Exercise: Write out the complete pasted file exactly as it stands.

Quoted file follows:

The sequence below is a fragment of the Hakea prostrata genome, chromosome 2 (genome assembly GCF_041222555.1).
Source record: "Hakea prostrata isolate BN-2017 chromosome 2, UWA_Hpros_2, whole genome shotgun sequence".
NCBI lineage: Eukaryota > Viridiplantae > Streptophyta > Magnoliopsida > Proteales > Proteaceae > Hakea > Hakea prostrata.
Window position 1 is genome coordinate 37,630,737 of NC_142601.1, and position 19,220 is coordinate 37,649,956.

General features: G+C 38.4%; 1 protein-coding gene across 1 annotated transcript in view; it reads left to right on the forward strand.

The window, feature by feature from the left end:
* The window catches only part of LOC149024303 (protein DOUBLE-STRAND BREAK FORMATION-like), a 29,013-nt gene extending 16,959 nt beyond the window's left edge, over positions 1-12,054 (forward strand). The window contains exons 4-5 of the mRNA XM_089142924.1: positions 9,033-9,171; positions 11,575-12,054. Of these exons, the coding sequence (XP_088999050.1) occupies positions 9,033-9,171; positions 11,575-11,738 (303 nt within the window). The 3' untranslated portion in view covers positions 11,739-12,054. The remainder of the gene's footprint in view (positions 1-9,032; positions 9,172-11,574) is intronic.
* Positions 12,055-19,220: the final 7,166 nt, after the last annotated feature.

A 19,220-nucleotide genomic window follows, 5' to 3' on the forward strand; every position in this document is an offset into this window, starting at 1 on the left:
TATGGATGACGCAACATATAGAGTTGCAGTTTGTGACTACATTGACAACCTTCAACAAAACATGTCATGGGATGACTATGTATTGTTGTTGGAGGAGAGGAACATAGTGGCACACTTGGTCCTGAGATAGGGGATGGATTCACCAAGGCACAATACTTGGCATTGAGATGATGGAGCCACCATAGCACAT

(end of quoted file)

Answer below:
The sequence below is a fragment of the Hakea prostrata genome, chromosome 2 (genome assembly GCF_041222555.1).
Source record: "Hakea prostrata isolate BN-2017 chromosome 2, UWA_Hpros_2, whole genome shotgun sequence".
NCBI lineage: Eukaryota > Viridiplantae > Streptophyta > Magnoliopsida > Proteales > Proteaceae > Hakea > Hakea prostrata.
Window position 1 is genome coordinate 37,630,737 of NC_142601.1, and position 19,220 is coordinate 37,649,956.

General features: G+C 38.4%; 1 protein-coding gene across 1 annotated transcript in view; it reads left to right on the forward strand.

The window, feature by feature from the left end:
* The window catches only part of LOC149024303 (protein DOUBLE-STRAND BREAK FORMATION-like), a 29,013-nt gene extending 16,959 nt beyond the window's left edge, over positions 1-12,054 (forward strand). The window contains exons 4-5 of the mRNA XM_089142924.1: positions 9,033-9,171; positions 11,575-12,054. Of these exons, the coding sequence (XP_088999050.1) occupies positions 9,033-9,171; positions 11,575-11,738 (303 nt within the window). The 3' untranslated portion in view covers positions 11,739-12,054. The remainder of the gene's footprint in view (positions 1-9,032; positions 9,172-11,574) is intronic.
* Positions 12,055-19,220: the final 7,166 nt, after the last annotated feature.

A 19,220-nucleotide genomic window follows, 5' to 3' on the forward strand; every position in this document is an offset into this window, starting at 1 on the left:
TATGGATGACGCAACATATAGAGTTGCAGTTTGTGACTACATTGACAACCTTCAACAAAACATGTCATGGGATGACTATGTATTGTTGTTGGAGGAGAGGAACATAGTGGCACACTTGGTCCTGAGATAGGGGATGGATTCACCAAGGCACAATACTTGGCATTGAGATGATGGAGCCACCATAGCACAT